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Creative Accounting!!

Posted by Larry Doyle on March 27, 2009 5:23 PM |

I will readily admit that my preferred source for market news is Bloomberg.  Having seen enough media outlets covering market activity, in my opinion, there really is no alternative to Bloomberg. Why? Literally every day I am learning and being introduced to new and useful information. The information emanates not only from those they interview, but often from their own in-house research and analysts.

To wit, I just caught a segment with Jonathan Weil, a Bloomberg reporter focused on corporate accounting. With 1st quarter earnings a few weeks away, Weil’s insights are the stuff that stops you in your tracks. 

In short, Weil highlights how companies effectively massage their earnings and income statements. Massage? Where’s Sarbanes-Oxley when you really need it to check the numbers?  

The critical statistic used to measure the relative value of the S&P 500 is the Price/Earnings ratio. Weil truly distinguishes himself by exposing the fact that real earnings are non-existent.  He writes about earnings:

The earnings gauge I’m referring to is called comprehensive income. While there’s a good chance you have never heard of this before, it’s a far more inclusive measure of profitability than the better-known subset, net income. The term also has a well-defined, standardized meaning under the accounting rules.

Comprehensive income is the change in a company’s shareholder equity during a given period, excluding the effects of new capital injections and dividend payments. By this measure, S&P 500 companies had combined losses in the past four quarters of about $200 billion, according to data compiled by Bloomberg and my own review of the companies’ financial reports. In other words, there is no P/E ratio, because there is no E.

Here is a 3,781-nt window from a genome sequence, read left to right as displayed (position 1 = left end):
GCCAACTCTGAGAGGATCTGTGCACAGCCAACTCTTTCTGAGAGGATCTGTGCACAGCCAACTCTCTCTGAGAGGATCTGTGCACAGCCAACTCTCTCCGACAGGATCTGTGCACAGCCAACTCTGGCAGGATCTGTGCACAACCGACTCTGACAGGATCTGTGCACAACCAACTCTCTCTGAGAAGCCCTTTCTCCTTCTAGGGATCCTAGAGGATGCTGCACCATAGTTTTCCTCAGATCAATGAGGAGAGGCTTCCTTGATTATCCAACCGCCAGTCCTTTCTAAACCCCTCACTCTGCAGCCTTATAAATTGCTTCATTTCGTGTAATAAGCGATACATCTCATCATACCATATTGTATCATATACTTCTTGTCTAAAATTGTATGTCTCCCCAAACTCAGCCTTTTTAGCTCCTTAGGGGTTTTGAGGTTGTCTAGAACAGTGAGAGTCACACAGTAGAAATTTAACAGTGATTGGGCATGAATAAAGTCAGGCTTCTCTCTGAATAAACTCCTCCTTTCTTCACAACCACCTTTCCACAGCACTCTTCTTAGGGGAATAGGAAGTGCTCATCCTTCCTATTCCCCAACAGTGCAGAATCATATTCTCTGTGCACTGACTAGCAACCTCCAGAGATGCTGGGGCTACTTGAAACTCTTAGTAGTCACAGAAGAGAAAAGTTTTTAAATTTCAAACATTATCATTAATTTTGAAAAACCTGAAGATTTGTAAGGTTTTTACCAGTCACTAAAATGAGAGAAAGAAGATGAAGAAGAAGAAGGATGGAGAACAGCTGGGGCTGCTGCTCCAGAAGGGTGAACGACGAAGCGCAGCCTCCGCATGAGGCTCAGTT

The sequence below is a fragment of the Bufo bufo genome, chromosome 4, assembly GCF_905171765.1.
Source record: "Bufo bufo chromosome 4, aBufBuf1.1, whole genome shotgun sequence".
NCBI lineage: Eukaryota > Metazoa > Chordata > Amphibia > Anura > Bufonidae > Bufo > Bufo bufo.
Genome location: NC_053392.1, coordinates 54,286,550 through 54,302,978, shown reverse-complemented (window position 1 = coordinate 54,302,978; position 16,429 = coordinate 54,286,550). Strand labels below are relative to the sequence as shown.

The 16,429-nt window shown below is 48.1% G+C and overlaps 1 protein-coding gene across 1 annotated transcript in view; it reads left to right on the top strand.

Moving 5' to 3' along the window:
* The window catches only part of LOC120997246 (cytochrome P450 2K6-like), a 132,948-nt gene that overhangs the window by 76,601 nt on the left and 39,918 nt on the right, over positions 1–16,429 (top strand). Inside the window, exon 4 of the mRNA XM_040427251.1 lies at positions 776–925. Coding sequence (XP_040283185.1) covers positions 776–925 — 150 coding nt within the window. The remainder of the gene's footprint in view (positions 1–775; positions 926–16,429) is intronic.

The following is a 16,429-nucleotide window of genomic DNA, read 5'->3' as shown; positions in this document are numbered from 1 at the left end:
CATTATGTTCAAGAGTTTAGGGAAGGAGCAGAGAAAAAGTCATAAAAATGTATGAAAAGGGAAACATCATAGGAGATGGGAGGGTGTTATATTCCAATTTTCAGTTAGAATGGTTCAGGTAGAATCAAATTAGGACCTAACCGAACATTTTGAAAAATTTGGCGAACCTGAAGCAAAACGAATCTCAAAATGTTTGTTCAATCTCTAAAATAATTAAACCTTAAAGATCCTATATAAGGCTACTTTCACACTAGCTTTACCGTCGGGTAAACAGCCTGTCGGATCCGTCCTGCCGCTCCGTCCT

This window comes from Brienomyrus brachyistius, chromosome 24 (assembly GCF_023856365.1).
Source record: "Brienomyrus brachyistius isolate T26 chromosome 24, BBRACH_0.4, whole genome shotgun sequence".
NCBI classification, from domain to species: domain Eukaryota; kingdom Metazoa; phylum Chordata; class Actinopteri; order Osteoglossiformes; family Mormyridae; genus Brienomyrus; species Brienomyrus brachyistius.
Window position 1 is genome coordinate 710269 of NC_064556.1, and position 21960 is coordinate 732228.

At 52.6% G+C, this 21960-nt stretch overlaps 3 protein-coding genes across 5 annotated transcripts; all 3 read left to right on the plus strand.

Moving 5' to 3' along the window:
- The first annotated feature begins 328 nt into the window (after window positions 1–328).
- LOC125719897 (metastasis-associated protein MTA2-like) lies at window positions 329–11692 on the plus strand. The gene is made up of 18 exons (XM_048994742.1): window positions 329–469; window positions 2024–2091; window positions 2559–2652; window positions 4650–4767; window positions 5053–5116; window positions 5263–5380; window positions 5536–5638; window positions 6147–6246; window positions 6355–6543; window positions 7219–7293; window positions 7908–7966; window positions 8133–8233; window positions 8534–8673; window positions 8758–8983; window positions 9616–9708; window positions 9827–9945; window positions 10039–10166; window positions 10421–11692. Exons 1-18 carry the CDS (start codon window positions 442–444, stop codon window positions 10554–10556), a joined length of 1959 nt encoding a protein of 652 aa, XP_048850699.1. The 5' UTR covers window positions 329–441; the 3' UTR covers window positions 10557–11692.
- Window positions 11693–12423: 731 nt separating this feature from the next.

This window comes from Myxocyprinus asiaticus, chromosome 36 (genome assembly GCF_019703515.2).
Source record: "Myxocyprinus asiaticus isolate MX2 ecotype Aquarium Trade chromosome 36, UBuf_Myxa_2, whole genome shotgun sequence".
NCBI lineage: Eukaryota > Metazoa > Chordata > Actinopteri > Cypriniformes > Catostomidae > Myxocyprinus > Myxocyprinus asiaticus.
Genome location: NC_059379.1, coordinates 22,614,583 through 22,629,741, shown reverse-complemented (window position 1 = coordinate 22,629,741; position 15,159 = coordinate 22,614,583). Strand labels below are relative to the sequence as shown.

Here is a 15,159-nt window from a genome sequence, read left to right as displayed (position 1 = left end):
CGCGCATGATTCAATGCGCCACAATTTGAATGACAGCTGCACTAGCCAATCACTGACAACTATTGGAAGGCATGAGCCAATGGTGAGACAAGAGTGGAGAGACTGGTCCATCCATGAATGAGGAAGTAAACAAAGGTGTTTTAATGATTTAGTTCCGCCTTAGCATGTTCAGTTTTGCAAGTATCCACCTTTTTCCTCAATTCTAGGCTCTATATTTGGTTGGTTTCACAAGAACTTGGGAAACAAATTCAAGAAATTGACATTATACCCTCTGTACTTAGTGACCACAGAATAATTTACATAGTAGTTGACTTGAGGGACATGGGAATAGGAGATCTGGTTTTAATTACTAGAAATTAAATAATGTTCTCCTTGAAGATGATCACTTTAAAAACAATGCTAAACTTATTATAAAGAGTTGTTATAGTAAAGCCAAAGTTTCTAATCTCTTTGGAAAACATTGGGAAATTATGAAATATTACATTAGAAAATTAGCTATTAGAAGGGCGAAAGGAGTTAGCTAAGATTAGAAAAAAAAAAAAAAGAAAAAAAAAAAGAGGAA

By contrast, S&P 500 companies had about $295 billion of combined net income during the same period, which translates into a P/E ratio of about 25 times earnings for the index. That’s not cheap, by historical standards. And it’s a lot to pay for Botox earnings that are unnaturally stiff and cosmetically enhanced.

While I know that manufactured beauty has become a big business in this country, I much prefer the natural beauty of my wife and a truly robust earnings and income statement.

If Weil’s analysis has stopped you like it did me, read Botox Earnings Put Crooked E in Stock Market P/E .

LD

  • fiscalliberal

    Pretty interesting article in WSJ:

    http://online.wsj.com/article/SB123819407230161181.html

    about OTS allowing the banks to cook the books by backdating capital infusions. I think digging like this might send some regulators to jail.

    The Politically Correct term for this is “Financial Innovation”.

  • Larry Doyle

    I believe you initially highlighted the corrupt behavior of this regulator. Now why do you think he allowed this to happen? Perhaps a little payola?

    Given the enormous size of embedded losses in a number of companies and industries, accounting shenanigans will continue? When the upside is the future of your job and potentially your company and the downside is the potential loss of job, an unknown penalty/fine, or company suffering, lots of people will choose the former.

    The price of doing that needs to be elevated!!






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